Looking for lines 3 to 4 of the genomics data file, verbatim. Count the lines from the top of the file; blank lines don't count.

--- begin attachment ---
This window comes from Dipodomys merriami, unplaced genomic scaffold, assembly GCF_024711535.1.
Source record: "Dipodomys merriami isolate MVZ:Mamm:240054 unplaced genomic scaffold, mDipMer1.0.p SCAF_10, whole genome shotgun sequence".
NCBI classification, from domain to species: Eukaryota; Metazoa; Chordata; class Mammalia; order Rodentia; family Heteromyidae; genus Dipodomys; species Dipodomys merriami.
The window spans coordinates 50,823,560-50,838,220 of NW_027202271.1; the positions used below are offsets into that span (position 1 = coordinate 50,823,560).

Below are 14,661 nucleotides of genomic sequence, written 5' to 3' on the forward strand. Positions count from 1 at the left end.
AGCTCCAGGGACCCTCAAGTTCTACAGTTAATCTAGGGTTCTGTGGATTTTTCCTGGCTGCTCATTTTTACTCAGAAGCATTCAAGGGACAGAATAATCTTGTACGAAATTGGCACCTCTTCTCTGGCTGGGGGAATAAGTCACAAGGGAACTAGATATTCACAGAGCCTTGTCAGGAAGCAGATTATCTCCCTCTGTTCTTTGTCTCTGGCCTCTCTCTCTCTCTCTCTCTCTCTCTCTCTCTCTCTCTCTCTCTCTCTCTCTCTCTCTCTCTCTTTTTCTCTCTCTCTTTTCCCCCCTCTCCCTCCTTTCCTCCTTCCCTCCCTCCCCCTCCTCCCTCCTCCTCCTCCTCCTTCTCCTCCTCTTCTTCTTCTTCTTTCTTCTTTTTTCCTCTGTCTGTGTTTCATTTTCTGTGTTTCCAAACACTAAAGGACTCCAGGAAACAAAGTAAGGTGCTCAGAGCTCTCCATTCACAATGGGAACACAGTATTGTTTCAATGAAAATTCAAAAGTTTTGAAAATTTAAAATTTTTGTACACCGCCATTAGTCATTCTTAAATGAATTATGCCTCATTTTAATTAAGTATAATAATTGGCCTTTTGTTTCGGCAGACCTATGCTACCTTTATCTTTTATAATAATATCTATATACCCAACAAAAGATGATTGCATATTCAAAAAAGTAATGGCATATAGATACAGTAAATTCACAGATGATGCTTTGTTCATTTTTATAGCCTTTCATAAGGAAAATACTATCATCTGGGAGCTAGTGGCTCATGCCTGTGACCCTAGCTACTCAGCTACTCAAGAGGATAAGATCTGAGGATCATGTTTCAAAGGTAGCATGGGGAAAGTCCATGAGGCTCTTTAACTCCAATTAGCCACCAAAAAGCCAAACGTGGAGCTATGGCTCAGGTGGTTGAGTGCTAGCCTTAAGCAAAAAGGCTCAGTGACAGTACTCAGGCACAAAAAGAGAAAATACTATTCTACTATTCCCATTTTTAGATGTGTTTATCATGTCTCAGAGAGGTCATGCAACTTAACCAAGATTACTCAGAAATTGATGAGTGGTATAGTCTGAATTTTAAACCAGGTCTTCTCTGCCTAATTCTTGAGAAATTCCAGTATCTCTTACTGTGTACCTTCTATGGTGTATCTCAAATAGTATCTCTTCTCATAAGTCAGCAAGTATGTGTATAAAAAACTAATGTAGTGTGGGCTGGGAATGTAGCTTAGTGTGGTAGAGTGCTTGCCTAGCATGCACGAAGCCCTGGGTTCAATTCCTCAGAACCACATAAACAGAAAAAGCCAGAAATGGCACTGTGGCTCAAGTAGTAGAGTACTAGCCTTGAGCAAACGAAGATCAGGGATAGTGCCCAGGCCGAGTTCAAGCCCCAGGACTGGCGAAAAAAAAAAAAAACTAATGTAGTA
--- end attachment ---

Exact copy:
NCBI classification, from domain to species: Eukaryota; Metazoa; Chordata; class Mammalia; order Rodentia; family Heteromyidae; genus Dipodomys; species Dipodomys merriami.
The window spans coordinates 50,823,560-50,838,220 of NW_027202271.1; the positions used below are offsets into that span (position 1 = coordinate 50,823,560).